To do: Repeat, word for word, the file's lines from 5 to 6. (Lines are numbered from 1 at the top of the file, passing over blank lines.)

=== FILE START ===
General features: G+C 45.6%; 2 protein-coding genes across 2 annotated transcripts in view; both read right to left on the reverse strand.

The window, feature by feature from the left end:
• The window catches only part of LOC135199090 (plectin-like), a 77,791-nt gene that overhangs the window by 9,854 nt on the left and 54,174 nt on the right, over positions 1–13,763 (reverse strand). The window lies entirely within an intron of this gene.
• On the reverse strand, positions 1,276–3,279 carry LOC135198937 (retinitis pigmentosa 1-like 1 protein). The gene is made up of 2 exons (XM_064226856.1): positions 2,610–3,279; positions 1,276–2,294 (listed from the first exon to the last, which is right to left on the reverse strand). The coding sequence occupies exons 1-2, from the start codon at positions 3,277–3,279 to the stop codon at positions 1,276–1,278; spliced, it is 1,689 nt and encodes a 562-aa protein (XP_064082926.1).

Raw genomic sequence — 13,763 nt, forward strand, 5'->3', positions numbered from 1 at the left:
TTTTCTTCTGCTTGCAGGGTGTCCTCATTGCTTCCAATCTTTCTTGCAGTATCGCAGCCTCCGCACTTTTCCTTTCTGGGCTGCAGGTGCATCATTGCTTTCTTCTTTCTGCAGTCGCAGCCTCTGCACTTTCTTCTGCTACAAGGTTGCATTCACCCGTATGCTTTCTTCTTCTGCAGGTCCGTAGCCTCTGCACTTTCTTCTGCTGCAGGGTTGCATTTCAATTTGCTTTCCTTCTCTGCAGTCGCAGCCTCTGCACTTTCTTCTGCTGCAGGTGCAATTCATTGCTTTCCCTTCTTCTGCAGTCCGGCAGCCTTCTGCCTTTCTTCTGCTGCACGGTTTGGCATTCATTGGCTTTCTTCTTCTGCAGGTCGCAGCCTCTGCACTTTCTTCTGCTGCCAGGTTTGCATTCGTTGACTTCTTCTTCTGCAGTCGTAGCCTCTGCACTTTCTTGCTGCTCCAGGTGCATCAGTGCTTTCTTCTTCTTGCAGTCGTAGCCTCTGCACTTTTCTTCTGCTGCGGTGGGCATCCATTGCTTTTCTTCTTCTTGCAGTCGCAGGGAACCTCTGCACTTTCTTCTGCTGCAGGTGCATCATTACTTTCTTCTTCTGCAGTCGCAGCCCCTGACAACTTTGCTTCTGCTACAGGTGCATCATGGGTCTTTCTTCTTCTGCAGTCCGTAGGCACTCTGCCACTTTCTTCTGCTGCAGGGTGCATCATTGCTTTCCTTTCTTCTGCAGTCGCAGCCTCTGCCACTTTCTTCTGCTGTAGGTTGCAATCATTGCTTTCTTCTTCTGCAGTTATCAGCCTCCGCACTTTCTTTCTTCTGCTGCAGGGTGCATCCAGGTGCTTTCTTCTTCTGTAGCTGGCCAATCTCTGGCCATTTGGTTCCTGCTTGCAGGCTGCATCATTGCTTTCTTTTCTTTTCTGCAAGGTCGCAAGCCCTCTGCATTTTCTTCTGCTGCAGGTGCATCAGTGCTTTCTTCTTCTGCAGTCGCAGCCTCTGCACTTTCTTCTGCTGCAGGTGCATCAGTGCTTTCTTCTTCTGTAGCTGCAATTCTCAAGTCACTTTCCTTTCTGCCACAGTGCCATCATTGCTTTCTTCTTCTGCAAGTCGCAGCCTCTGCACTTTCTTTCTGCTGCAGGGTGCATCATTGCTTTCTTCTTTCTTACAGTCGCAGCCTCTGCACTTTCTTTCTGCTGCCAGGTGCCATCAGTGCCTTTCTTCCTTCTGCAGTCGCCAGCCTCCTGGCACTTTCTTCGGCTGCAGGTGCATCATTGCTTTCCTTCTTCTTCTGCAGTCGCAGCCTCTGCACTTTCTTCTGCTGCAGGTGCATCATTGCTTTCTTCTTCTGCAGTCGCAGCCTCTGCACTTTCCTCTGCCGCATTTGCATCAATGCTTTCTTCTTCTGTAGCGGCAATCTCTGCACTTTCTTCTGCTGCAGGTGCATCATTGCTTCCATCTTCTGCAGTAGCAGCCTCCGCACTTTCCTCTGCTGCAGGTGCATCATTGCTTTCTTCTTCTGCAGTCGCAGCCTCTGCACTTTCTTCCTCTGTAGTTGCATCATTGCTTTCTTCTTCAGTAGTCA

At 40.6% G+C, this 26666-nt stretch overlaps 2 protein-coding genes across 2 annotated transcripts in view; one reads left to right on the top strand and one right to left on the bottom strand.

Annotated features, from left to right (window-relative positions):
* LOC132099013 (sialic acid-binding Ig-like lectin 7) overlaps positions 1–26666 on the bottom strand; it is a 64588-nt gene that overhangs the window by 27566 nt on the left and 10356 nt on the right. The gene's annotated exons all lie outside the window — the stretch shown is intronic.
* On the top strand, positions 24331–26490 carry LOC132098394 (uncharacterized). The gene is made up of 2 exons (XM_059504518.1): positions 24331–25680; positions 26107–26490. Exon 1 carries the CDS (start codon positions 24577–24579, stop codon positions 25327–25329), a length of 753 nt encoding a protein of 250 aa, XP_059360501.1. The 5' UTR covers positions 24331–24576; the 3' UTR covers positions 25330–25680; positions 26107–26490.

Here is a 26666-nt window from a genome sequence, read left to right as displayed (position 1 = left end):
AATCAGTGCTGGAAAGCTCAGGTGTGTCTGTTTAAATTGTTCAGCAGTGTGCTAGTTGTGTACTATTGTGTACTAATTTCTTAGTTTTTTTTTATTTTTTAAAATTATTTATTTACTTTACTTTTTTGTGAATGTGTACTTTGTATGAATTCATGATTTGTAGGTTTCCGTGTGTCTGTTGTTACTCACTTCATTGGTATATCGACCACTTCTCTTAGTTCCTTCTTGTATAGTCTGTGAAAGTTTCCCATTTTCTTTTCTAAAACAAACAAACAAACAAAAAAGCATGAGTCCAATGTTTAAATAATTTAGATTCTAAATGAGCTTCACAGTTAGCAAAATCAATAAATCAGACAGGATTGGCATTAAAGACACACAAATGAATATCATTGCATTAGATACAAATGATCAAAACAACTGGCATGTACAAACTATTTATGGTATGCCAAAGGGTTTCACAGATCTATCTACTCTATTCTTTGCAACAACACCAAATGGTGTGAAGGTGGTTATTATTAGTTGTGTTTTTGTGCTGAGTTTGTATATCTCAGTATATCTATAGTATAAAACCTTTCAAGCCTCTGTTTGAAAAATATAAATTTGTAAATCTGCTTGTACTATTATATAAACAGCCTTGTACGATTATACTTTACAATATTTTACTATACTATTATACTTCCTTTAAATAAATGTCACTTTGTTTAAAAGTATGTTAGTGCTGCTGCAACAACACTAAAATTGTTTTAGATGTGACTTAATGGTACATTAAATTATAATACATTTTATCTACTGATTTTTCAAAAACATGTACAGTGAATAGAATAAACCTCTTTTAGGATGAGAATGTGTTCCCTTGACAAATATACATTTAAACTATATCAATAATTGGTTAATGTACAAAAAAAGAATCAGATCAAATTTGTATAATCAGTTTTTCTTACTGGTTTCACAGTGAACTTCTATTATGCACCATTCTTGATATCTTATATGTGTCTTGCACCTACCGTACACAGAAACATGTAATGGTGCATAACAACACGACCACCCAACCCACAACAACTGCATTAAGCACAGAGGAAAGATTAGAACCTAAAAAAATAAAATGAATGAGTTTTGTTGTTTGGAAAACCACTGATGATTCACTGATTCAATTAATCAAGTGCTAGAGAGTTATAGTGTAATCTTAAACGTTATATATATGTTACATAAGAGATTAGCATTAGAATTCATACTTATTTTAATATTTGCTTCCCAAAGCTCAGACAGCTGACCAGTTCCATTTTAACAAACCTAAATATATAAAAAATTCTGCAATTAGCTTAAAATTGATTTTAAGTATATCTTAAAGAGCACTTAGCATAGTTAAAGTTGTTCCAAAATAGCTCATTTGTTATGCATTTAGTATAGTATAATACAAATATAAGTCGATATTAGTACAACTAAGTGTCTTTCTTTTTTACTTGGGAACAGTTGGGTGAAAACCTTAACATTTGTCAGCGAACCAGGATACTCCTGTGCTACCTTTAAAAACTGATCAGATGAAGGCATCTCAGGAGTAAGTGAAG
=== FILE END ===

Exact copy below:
Raw genomic sequence — 13,763 nt, forward strand, 5'->3', positions numbered from 1 at the left:
TTTTCTTCTGCTTGCAGGGTGTCCTCATTGCTTCCAATCTTTCTTGCAGTATCGCAGCCTCCGCACTTTTCCTTTCTGGGCTGCAGGTGCATCATTGCTTTCTTCTTTCTGCAGTCGCAGCCTCTGCACTTTCTTCTGCTACAAGGTTGCATTCACCCGTATGCTTTCTTCTTCTGCAGGTCCGTAGCCTCTGCACTTTCTTCTGCTGCAGGGTTGCATTTCAATTTGCTTTCCTTCTCTGCAGTCGCAGCCTCTGCACTTTCTTCTGCTGCAGGTGCAATTCATTGCTTTCCCTTCTTCTGCAGTCCGGCAGCCTTCTGCCTTTCTTCTGCTGCACGGTTTGGCATTCATTGGCTTTCTTCTTCTGCAGGTCGCAGCCTCTGCACTTTCTTCTGCTGCCAGGTTTGCATTCGTTGACTTCTTCTTCTGCAGTCGTAGCCTCTGCACTTTCTTGCTGCTCCAGGTGCATCAGTGCTTTCTTCTTCTTGCAGTCGTAGCCTCTGCACTTTTCTTCTGCTGCGGTGGGCATCCATTGCTTTTCTTCTTCTTGCAGTCGCAGGGAACCTCTGCACTTTCTTCTGCTGCAGGTGCATCATTACTTTCTTCTTCTGCAGTCGCAGCCCCTGACAACTTTGCTTCTGCTACAGGTGCATCATGGGTCTTTCTTCTTCTGCAGTCCGTAGGCACTCTGCCACTTTCTTCTGCTGCAGGGTGCATCATTGCTTTCCTTTCTTCTGCAGTCGCAGCCTCTGCCACTTTCTTCTGCTGTAGGTTGCAATCATTGCTTTCTTCTTCTGCAGTTATCAGCCTCCGCACTTTCTTTCTTCTGCTGCAGGGTGCATCCAGGTGCTTTCTTCTTCTGTAGCTGGCCAATCTCTGGCCATTTGGTTCCTGCTTGCAGGCTGCATCATTGCTTTCTTTTCTTTTCTGCAAGGTCGCAAGCCCTCTGCATTTTCTTCTGCTGCAGGTGCATCAGTGCTTTCTTCTTCTGCAGTCGCAGCCTCTGCACTTTCTTCTGCTGCAGGTGCATCAGTGCTTTCTTCTTCTGTAGCTGCAATTCTCAAGTCACTTTCCTTTCTGCCACAGTGCCATCATTGCTTTCTTCTTCTGCAAGTCGCAGCCTCTGCACTTTCTTTCTGCTGCAGGGTGCATCATTGCTTTCTTCTTTCTTACAGTCGCAGCCTCTGCACTTTCTTTCTGCTGCCAGGTGCCATCAGTGCCTTTCTTCCTTCTGCAGTCGCCAGCCTCCTGGCACTTTCTTCGGCTGCAGGTGCATCATTGCTTTCCTTCTTCTTCTGCAGTCGCAGCCTCTGCACTTTCTTCTGCTGCAGGTGCATCATTGCTTTCTTCTTCTGCAGTCGCAGCCTCTGCACTTTCCTCTGCCGCATTTGCATCAATGCTTTCTTCTTCTGTAGCGGCAATCTCTGCACTTTCTTCTGCTGCAGGTGCATCATTGCTTCCATCTTCTGCAGTAGCAGCCTCCGCACTTTCCTCTGCTGCAGGTGCATCATTGCTTTCTTCTTCTGCAGTCGCAGCCTCTGCACTTTCTTCCTCTGTAGTTGCATCATTGCTTTCTTCTTCAGTAGTCA